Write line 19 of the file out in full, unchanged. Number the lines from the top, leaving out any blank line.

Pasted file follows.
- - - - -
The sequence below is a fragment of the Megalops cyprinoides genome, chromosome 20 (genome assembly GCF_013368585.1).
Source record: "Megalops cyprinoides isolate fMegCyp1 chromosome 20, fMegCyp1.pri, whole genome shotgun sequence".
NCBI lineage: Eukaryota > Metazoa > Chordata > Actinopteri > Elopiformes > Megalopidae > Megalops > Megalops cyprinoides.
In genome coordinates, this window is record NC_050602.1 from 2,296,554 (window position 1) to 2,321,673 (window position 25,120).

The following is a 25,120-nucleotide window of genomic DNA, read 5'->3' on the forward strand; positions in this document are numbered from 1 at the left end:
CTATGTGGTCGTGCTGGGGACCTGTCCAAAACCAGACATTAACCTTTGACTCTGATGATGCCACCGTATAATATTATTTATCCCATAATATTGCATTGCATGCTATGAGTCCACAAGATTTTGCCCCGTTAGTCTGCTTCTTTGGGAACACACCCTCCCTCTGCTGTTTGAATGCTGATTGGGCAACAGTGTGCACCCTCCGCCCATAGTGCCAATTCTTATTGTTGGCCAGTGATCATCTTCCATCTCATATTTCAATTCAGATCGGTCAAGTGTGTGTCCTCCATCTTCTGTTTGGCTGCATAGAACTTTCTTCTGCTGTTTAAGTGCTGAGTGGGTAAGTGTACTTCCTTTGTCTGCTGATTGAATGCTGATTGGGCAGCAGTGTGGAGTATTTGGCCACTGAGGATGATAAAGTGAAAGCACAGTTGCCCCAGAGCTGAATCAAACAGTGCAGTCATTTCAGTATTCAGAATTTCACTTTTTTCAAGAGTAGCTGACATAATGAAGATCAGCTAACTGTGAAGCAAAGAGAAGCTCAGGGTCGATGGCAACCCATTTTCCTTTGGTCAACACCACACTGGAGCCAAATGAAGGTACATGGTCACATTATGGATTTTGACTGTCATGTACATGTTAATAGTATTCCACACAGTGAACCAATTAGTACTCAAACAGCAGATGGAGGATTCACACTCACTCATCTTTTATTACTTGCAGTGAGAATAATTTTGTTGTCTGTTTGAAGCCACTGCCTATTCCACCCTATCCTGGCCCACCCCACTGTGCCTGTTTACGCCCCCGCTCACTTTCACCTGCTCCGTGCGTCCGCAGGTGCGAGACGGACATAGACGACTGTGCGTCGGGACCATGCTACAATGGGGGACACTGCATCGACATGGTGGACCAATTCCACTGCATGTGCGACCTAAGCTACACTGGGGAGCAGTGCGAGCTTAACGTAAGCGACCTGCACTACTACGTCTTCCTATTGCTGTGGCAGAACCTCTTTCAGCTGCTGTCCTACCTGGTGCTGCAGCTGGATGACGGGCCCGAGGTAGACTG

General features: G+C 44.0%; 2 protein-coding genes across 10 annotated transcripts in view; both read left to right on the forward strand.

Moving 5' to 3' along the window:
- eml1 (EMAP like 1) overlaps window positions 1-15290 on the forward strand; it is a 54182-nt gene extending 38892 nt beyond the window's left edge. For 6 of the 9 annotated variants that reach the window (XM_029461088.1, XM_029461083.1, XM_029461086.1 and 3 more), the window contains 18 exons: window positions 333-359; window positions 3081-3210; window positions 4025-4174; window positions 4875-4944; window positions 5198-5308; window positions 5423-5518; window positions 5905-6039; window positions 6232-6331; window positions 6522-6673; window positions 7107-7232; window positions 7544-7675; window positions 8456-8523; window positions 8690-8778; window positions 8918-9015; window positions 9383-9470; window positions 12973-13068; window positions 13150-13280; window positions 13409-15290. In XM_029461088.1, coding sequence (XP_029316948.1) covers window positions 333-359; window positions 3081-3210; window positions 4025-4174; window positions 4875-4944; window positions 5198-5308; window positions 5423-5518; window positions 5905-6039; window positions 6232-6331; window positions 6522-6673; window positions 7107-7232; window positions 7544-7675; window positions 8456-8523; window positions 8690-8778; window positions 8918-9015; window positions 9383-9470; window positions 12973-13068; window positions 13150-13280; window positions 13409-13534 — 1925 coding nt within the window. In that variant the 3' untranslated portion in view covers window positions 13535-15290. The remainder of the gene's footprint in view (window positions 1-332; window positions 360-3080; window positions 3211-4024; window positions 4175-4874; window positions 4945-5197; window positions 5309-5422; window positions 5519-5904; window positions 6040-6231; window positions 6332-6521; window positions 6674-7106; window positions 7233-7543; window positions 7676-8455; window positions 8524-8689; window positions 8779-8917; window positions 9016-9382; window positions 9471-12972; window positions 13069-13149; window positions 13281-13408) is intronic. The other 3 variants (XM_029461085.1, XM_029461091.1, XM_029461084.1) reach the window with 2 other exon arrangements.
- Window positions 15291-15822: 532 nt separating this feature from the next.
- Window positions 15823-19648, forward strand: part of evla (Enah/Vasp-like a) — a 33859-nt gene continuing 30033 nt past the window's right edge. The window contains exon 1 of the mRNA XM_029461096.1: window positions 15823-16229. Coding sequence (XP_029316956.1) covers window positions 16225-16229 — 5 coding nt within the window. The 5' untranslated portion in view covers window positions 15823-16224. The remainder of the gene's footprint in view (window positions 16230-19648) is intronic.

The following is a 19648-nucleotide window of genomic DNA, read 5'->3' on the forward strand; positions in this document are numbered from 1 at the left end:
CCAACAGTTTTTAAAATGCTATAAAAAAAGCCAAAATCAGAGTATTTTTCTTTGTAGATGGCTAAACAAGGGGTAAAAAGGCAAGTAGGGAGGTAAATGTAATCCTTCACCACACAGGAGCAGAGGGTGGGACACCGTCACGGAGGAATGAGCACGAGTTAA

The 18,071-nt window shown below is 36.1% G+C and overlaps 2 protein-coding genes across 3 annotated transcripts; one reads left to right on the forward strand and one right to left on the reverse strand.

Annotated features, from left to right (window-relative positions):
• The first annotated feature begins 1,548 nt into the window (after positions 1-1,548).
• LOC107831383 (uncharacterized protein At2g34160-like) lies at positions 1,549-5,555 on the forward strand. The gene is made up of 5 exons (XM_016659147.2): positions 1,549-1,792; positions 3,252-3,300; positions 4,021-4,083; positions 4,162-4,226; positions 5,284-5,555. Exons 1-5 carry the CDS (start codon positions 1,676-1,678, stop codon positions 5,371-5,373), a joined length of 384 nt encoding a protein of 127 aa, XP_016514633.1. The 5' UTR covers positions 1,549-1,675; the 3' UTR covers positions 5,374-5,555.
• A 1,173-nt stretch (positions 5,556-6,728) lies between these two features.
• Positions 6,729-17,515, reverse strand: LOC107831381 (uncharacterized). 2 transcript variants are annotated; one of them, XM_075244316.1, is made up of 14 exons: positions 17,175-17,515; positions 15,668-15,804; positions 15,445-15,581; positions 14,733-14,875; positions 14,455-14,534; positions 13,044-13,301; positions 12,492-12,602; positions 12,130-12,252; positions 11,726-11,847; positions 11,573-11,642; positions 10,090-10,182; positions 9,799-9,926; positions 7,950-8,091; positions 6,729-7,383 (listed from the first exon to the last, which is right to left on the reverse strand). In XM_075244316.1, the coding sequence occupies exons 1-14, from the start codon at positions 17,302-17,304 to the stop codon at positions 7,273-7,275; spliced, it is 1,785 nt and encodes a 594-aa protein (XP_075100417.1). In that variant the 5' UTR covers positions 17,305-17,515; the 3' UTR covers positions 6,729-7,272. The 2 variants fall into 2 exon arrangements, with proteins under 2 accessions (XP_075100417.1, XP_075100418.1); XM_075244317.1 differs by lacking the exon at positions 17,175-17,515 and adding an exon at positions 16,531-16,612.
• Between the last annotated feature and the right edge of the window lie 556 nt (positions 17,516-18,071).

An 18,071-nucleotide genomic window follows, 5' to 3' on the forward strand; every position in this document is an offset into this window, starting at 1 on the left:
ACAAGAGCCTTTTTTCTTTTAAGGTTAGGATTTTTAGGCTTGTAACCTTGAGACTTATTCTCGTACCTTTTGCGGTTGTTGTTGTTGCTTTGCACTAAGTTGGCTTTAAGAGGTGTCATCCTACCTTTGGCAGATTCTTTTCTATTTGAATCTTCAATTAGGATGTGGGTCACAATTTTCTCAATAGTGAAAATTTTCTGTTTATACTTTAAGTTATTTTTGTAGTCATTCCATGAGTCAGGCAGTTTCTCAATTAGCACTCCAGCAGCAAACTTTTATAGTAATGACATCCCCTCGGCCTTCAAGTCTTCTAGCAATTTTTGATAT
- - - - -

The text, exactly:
• Positions 6,729-17,515, reverse strand: LOC107831381 (uncharacterized). 2 transcript variants are annotated; one of them, XM_075244316.1, is made up of 14 exons: positions 17,175-17,515; positions 15,668-15,804; positions 15,445-15,581; positions 14,733-14,875; positions 14,455-14,534; positions 13,044-13,301; positions 12,492-12,602; positions 12,130-12,252; positions 11,726-11,847; positions 11,573-11,642; positions 10,090-10,182; positions 9,799-9,926; positions 7,950-8,091; positions 6,729-7,383 (listed from the first exon to the last, which is right to left on the reverse strand). In XM_075244316.1, the coding sequence occupies exons 1-14, from the start codon at positions 17,302-17,304 to the stop codon at positions 7,273-7,275; spliced, it is 1,785 nt and encodes a 594-aa protein (XP_075100417.1). In that variant the 5' UTR covers positions 17,305-17,515; the 3' UTR covers positions 6,729-7,272. The 2 variants fall into 2 exon arrangements, with proteins under 2 accessions (XP_075100417.1, XP_075100418.1); XM_075244317.1 differs by lacking the exon at positions 17,175-17,515 and adding an exon at positions 16,531-16,612.